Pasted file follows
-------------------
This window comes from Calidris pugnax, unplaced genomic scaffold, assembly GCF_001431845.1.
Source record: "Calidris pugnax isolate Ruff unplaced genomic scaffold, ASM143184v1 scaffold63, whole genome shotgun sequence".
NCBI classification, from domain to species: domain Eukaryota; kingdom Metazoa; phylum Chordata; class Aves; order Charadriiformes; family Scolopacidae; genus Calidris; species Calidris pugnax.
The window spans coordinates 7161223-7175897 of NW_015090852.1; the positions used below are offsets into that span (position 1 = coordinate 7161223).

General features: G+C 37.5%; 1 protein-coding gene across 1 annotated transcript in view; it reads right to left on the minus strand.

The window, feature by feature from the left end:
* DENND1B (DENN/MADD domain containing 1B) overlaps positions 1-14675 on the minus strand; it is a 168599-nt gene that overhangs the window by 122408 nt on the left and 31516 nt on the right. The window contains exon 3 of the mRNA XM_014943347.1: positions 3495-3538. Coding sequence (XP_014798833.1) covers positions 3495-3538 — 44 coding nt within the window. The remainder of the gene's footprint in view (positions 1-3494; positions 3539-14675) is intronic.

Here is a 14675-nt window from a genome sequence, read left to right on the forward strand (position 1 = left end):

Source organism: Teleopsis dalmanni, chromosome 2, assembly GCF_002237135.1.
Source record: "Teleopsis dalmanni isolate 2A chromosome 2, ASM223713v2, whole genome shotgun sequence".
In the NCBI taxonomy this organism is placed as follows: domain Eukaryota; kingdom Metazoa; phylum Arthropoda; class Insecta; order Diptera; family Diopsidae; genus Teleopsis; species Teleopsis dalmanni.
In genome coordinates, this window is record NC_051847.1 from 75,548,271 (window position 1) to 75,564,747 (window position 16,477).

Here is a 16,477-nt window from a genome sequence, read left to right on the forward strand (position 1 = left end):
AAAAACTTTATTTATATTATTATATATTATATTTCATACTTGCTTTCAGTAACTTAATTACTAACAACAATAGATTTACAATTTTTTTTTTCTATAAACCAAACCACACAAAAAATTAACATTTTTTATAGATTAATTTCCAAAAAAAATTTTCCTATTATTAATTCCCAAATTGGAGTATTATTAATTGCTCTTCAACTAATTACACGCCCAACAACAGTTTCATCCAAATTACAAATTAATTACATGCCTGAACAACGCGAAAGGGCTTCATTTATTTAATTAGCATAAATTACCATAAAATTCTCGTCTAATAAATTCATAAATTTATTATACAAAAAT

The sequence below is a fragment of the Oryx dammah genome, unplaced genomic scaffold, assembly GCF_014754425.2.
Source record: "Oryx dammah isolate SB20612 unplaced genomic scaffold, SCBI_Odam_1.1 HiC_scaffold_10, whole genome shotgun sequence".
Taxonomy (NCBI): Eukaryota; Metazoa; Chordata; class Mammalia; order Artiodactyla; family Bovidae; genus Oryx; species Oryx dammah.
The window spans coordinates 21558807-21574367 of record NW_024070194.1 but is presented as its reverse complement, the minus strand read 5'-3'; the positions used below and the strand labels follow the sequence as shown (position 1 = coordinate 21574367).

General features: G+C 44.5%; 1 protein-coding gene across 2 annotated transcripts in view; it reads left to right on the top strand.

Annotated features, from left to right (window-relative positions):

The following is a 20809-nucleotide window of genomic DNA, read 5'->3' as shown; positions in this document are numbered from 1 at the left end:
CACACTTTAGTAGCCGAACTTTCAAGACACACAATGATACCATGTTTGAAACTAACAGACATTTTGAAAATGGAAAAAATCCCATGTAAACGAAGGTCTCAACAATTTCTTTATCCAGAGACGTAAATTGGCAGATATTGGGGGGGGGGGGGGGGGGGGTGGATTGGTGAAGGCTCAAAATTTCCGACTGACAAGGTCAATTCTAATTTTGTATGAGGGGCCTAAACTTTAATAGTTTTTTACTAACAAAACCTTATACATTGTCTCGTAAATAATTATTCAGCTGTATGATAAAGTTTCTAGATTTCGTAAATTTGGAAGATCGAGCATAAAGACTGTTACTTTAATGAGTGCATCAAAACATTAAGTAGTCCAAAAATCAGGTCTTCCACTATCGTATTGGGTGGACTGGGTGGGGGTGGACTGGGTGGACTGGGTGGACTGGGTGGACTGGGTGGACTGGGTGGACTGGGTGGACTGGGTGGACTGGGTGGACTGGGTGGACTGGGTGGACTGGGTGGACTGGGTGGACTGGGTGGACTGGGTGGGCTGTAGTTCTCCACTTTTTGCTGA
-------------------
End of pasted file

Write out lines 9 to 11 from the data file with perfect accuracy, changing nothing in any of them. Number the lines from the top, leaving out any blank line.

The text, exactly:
Source organism: Teleopsis dalmanni, chromosome 2, assembly GCF_002237135.1.
Source record: "Teleopsis dalmanni isolate 2A chromosome 2, ASM223713v2, whole genome shotgun sequence".
In the NCBI taxonomy this organism is placed as follows: domain Eukaryota; kingdom Metazoa; phylum Arthropoda; class Insecta; order Diptera; family Diopsidae; genus Teleopsis; species Teleopsis dalmanni.